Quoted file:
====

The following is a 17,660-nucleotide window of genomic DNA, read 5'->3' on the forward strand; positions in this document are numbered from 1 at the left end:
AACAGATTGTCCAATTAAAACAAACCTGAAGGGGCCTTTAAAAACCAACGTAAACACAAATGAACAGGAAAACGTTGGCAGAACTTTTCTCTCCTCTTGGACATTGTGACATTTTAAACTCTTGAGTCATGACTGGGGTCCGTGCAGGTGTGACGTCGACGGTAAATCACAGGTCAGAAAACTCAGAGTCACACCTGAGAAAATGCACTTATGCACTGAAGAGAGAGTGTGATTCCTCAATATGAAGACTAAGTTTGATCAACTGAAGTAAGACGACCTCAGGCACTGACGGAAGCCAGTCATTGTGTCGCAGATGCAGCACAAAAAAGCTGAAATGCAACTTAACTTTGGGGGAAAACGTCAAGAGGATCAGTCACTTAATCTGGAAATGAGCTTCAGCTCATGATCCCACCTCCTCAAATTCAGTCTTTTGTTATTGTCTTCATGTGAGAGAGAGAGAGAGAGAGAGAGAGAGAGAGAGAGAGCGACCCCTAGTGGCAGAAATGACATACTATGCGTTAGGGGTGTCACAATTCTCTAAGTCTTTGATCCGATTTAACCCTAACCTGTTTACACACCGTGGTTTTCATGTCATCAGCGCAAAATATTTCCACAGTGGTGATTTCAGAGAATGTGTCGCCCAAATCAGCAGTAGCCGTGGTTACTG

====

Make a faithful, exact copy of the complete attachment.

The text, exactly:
The following is a 17,660-nucleotide window of genomic DNA, read 5'->3' on the forward strand; positions in this document are numbered from 1 at the left end:
AACAGATTGTCCAATTAAAACAAACCTGAAGGGGCCTTTAAAAACCAACGTAAACACAAATGAACAGGAAAACGTTGGCAGAACTTTTCTCTCCTCTTGGACATTGTGACATTTTAAACTCTTGAGTCATGACTGGGGTCCGTGCAGGTGTGACGTCGACGGTAAATCACAGGTCAGAAAACTCAGAGTCACACCTGAGAAAATGCACTTATGCACTGAAGAGAGAGTGTGATTCCTCAATATGAAGACTAAGTTTGATCAACTGAAGTAAGACGACCTCAGGCACTGACGGAAGCCAGTCATTGTGTCGCAGATGCAGCACAAAAAAGCTGAAATGCAACTTAACTTTGGGGGAAAACGTCAAGAGGATCAGTCACTTAATCTGGAAATGAGCTTCAGCTCATGATCCCACCTCCTCAAATTCAGTCTTTTGTTATTGTCTTCATGTGAGAGAGAGAGAGAGAGAGAGAGAGAGAGAGAGAGAGCGACCCCTAGTGGCAGAAATGACATACTATGCGTTAGGGGTGTCACAATTCTCTAAGTCTTTGATCCGATTTAACCCTAACCTGTTTACACACCGTGGTTTTCATGTCATCAGCGCAAAATATTTCCACAGTGGTGATTTCAGAGAATGTGTCGCCCAAATCAGCAGTAGCCGTGGTTACTG